People with rosacea are more likely to have upper gastrointestinal disorders according to research.

While studies have identified a ‘significant link’ between gastroesophageal reflux disease (GORD/GERD) and the skin condition.

What is rosacea?

Rosacea is a chronic long-term skin condition that causes redness (blushing) or visible blood vessels on the face. It affects one in 10 people in the UK and 415 million worldwide.

The exact cause of it is unknown with a number of potential factors suggested. But common triggers include alcohol, spicy foods, cheese, caffeine, hot drinks and aerobic exercise.

What research shows

A 2022 pooled analysis of research studies found that the odds of GORD/GERD are increased in patients with the condition when compared to controls.

For example, a 2021 study – published in the Journal of the European Academy of Dermatology and Venereology – revealed that people with rosacea had a higher prevalence of GERD as well as oesophagitis, Barrett’s Oesophagus and gastritis.

While a 2015 study conducted by Rainer and colleagues at Johns Hopkins University of 130 individuals with rosacea found a significant association between rosacea and GERD as well as other gastrointestinal diseases.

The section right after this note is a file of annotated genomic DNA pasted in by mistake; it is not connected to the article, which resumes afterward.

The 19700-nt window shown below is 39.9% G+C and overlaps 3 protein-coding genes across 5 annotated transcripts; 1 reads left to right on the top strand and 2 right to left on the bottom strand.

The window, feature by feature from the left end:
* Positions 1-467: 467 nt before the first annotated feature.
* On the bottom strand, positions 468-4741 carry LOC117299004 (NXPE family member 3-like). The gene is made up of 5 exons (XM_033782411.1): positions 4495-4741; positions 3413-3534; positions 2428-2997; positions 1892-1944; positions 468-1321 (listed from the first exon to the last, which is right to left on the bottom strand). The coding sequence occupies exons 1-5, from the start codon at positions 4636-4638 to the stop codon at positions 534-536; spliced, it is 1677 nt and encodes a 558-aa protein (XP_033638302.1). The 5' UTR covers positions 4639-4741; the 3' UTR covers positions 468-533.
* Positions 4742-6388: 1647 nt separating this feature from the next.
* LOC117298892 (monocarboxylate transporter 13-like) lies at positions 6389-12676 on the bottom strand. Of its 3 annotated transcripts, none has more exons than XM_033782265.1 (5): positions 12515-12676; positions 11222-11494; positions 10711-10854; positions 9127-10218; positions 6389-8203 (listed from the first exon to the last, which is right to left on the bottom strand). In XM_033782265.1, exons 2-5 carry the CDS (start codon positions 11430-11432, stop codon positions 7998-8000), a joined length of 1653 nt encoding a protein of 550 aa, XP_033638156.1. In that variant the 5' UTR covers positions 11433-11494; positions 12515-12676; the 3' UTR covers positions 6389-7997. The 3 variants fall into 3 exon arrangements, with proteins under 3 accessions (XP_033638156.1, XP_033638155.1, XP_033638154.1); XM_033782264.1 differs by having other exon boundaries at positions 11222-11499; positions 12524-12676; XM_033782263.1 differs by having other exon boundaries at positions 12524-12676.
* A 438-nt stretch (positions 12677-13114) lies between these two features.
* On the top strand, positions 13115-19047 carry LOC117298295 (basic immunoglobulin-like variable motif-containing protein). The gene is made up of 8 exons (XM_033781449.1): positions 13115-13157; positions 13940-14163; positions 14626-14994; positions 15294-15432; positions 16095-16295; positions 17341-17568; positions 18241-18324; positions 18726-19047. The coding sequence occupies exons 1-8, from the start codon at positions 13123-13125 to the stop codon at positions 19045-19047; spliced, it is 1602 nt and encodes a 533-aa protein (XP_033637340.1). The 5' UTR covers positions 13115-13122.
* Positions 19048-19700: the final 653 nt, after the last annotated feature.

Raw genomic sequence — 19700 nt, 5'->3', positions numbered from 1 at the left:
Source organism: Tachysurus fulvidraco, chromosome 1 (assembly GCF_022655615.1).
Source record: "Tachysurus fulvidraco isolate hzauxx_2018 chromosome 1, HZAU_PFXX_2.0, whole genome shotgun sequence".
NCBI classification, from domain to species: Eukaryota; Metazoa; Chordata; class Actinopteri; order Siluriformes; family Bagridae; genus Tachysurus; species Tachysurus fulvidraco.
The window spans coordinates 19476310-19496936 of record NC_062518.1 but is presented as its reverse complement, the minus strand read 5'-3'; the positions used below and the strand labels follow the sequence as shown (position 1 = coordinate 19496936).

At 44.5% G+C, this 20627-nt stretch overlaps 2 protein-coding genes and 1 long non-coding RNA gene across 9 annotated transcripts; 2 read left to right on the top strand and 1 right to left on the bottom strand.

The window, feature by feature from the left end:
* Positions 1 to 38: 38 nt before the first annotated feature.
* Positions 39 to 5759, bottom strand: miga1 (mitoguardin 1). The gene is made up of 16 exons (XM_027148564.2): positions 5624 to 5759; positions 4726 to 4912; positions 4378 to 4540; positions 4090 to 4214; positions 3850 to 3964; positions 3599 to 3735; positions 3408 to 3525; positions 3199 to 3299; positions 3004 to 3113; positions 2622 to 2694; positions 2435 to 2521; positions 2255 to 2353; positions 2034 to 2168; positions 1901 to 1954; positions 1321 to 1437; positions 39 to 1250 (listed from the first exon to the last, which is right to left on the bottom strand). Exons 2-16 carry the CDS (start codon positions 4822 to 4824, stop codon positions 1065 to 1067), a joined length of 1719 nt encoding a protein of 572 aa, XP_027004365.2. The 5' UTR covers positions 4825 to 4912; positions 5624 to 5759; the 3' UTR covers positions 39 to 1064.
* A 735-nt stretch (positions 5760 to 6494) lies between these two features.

Why does reflux link to rosacea?

Some theories suggest that vitamin deficiencies, particularly B vitamins such as B-12, may cause the condition. This is relevant because hydrochloric acid, which helps your body to break down, digest and absorb nutrients, is also necessary for the absorption of B12 but can have low levels in people suffering from reflux.

Another report says the link between rosacea and gastrointestinal comorbidities may involve common predisposing genetic, microbiota, and immunological factors, comprising the theory of the gut–skin axis.

Some common risk factors, such as smoking and alcohol use, are also shared by rosacea and GERD.

How is rosacea managed?

Typically, rosacea patients are prescribed skin creams, a course of antibiotics or even light treatment.

Experts say that recognition of this association can help provide counselling on interventions that simultaneously mitigate exacerbating factors of both conditions.

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